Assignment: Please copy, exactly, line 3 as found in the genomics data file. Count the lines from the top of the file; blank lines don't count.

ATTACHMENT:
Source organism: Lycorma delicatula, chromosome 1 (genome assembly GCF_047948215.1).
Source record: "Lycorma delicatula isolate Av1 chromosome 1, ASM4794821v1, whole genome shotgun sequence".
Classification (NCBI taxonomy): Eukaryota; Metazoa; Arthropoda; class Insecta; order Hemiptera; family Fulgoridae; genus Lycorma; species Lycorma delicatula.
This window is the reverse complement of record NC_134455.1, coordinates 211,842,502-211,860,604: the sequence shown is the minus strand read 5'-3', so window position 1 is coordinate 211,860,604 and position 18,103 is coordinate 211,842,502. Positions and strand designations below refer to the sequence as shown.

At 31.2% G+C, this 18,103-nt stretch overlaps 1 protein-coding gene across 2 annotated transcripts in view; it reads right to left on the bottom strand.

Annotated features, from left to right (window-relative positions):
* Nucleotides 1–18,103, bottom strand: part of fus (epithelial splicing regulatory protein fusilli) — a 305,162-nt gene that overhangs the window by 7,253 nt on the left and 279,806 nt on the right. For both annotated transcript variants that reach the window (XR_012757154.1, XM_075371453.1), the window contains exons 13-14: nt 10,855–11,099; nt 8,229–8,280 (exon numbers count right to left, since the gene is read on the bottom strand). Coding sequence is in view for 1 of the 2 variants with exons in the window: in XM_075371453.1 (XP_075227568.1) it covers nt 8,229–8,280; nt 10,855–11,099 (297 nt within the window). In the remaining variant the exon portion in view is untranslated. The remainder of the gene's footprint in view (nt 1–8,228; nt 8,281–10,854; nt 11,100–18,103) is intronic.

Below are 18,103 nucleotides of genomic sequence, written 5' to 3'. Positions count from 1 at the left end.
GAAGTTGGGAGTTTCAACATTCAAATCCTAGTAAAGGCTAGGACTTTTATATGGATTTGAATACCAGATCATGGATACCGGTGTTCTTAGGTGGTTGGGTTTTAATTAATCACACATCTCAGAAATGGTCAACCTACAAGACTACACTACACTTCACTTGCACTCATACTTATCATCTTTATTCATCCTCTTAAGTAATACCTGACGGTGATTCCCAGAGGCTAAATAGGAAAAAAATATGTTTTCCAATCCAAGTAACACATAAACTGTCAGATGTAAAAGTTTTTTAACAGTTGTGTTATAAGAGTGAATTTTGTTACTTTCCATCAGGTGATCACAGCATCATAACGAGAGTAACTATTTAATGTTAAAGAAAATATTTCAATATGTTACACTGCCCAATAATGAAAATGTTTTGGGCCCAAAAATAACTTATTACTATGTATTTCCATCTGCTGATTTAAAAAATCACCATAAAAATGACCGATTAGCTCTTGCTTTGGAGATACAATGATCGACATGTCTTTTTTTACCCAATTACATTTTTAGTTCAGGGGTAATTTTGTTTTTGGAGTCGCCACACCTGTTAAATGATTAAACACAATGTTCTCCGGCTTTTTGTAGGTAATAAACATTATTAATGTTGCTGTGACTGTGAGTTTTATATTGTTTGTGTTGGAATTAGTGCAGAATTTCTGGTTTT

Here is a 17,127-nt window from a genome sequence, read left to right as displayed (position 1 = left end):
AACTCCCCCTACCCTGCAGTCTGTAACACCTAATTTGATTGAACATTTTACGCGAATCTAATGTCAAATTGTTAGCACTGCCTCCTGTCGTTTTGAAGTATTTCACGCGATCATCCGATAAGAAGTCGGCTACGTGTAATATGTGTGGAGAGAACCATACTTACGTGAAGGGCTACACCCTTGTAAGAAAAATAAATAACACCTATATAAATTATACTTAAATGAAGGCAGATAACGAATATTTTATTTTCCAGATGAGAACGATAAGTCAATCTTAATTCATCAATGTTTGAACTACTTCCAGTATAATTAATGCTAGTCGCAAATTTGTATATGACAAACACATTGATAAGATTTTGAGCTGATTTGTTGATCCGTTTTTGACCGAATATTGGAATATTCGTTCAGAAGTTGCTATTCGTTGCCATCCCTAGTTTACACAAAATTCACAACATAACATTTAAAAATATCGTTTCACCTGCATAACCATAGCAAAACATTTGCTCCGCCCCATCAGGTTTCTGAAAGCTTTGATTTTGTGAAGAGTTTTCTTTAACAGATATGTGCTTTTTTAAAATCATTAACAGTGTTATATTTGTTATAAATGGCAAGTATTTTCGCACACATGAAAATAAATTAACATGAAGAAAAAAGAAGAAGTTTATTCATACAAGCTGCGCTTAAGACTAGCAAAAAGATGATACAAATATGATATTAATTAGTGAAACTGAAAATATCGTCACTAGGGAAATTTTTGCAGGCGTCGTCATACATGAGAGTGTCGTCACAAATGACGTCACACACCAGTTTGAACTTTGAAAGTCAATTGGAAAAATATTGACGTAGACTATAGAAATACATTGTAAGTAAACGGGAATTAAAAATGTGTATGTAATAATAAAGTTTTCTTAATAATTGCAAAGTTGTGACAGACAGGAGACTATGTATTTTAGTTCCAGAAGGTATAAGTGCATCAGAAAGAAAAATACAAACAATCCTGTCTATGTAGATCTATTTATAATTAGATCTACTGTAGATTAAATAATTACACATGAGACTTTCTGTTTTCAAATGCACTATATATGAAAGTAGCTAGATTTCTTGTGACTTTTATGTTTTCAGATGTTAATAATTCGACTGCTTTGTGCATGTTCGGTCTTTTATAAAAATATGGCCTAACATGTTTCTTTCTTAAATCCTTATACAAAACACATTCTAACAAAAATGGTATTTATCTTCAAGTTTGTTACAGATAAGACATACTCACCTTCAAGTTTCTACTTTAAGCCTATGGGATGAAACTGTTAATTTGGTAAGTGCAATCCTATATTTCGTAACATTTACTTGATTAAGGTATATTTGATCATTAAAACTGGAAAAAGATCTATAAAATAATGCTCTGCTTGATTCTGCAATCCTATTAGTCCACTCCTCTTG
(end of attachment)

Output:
Classification (NCBI taxonomy): Eukaryota; Metazoa; Arthropoda; class Insecta; order Hemiptera; family Fulgoridae; genus Lycorma; species Lycorma delicatula.